In iOS, a selected tab bar glyph receives the app’s accent color.

Two images of an envelope glyph. On the left, the glyph uses an almost black stroke and appears within a gray rounded rectangle shape. On the right, the glyph uses a dark gray stroke.

In macOS, a selected toolbar glyph receives a darker stroke and a background appearance.

In contrast, iOS toolbars and navigation bars don’t provide a selection appearance, so you should create both filled and unfilled versions of each glyph you supply for these areas.

Two images of a clock face glyph that shows the clock hands at 9:00. The glyph on the left has white hands on a solid blue disk and the glyph on the right has blue hands within a circle outlined in blue.

Include text in your design only when it’s essential for conveying the glyph’s meaning. For example, using a character in a glyph that represents text formatting can be the most direct way to communicate the concept. If you need to display individual characters in your glyph, be sure to localize them. If you need to suggest a passage of text, design an abstract representation of it and include a flipped version of the glyph to use when the context is right-to-left.

Partial screenshot of the SF Symbols app showing the info panel for the character symbol, which looks like the capital letter A. Below the image, the following seven localized versions of the symbol are listed: Latin, Arabic, Hebrew, Hindi, Japanese, Korean, and Thai.

Create localized versions of a glyph that displays individual characters.

Partial screenshot of the SF Symbols app showing the info panel for the doc dot plaintext symbol, which looks like three left-aligned horizontal lines inside a rounded rectangle. Below the image, the left-to-right and right-to-left localized versions are shown.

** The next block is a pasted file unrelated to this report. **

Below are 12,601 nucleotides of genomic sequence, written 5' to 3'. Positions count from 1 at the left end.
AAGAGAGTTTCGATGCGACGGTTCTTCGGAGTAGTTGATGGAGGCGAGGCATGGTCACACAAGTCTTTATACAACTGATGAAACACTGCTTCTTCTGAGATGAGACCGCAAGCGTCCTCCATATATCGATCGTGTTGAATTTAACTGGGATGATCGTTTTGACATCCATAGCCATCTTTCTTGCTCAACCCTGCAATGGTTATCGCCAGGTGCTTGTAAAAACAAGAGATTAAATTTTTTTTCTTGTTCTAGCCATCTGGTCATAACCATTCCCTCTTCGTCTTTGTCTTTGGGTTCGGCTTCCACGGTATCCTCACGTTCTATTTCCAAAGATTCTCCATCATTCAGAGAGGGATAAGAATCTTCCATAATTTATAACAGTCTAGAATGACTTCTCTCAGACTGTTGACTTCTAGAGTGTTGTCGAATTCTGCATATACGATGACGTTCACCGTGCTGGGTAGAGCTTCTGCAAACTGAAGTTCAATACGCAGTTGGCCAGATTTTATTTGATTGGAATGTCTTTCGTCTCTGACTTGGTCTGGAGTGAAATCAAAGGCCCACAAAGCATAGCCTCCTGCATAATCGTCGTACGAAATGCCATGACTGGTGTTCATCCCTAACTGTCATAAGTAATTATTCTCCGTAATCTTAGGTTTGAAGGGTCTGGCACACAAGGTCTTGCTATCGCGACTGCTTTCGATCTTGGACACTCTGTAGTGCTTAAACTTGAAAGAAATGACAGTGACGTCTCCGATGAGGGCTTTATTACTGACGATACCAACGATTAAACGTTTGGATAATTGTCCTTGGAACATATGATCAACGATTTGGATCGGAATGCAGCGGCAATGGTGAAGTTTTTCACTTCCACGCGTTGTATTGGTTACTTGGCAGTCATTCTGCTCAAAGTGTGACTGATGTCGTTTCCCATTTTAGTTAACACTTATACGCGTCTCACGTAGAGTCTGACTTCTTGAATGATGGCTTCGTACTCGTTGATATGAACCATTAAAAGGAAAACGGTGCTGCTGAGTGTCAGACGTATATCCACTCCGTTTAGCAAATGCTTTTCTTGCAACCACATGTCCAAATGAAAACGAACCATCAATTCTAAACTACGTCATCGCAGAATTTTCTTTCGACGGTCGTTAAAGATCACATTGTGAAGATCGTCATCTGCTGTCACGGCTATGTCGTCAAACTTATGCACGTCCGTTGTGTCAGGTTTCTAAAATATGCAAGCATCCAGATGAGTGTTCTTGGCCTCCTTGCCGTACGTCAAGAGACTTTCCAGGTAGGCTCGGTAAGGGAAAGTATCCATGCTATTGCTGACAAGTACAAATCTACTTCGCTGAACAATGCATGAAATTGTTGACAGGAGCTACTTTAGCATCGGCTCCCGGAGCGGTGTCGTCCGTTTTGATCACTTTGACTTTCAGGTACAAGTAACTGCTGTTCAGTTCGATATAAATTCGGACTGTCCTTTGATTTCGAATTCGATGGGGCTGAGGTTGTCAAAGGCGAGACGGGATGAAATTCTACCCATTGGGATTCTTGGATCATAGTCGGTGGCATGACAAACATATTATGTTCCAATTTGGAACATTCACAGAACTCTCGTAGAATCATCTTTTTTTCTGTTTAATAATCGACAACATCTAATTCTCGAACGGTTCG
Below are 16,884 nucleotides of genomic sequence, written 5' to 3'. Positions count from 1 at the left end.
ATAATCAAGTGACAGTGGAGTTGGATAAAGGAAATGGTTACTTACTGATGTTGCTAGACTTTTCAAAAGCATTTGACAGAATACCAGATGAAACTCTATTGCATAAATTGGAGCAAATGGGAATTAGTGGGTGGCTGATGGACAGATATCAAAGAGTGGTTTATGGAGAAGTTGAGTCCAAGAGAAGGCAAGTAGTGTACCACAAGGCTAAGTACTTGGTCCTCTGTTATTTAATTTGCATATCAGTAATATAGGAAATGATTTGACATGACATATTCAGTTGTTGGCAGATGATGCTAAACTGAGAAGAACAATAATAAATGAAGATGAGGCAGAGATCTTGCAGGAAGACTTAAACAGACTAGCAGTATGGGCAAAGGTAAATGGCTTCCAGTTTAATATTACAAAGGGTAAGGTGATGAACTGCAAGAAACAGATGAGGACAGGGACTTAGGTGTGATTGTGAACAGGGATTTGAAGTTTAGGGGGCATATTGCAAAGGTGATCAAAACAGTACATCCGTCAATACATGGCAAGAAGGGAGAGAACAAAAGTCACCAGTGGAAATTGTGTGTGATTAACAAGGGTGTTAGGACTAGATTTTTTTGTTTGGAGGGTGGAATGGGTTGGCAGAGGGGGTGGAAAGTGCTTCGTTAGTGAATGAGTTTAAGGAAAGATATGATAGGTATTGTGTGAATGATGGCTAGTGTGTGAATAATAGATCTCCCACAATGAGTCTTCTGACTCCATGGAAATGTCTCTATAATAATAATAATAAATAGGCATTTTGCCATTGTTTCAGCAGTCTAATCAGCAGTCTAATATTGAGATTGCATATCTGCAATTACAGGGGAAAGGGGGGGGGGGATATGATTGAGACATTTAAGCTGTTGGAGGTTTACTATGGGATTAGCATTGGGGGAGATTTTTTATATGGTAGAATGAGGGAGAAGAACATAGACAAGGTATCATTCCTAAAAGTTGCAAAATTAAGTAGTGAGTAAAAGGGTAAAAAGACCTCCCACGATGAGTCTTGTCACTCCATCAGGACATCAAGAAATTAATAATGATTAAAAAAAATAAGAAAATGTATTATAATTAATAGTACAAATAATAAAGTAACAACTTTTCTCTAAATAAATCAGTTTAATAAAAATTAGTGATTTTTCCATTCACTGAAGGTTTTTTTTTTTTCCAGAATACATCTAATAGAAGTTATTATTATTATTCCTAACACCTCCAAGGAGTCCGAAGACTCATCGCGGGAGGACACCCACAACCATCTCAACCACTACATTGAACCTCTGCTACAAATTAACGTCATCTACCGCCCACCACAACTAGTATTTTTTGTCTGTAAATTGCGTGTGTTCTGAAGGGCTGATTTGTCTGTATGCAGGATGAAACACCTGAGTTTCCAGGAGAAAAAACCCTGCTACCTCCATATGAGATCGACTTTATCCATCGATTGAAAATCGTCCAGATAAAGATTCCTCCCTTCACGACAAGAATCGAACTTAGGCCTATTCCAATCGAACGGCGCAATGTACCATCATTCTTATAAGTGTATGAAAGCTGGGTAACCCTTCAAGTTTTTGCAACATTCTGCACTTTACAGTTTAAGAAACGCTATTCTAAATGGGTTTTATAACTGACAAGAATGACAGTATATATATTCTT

Create a flipped version of a glyph that suggests reading direction.

Provide alternative text labels for glyphs. Alternative text labels — or accessibility descriptions — aren’t visible, but they let VoiceOver audibly describe what’s onscreen, simplifying navigation for people with visual impairments. For guidance, see Accessibility > Copy and Images.

Don’t create custom glyphs that depict Apple hardware products. Apple products are copyrighted and you can’t reproduce them in your custom glyphs or images. The SF Symbols app provides many device-specific symbols you can use instead. (You can’t customize symbols that represent Apple technologies.)

If you provide a template image, consider creating it in PDF format. The system automatically scales PDF-based template images for high-resolution displays, so you don’t need to provide high-resolution versions. In contrast, PNG format — used for app icons and other images that include effects like shading, textures, and highlighting — doesn’t support scaling, so you have to supply multiple versions for each template image. Alternatively, you can create a custom SF symbol and specify a scale that ensures the symbol’s emphasis matches adjacent text (for guidance, see A Closer Look at SF Symbols).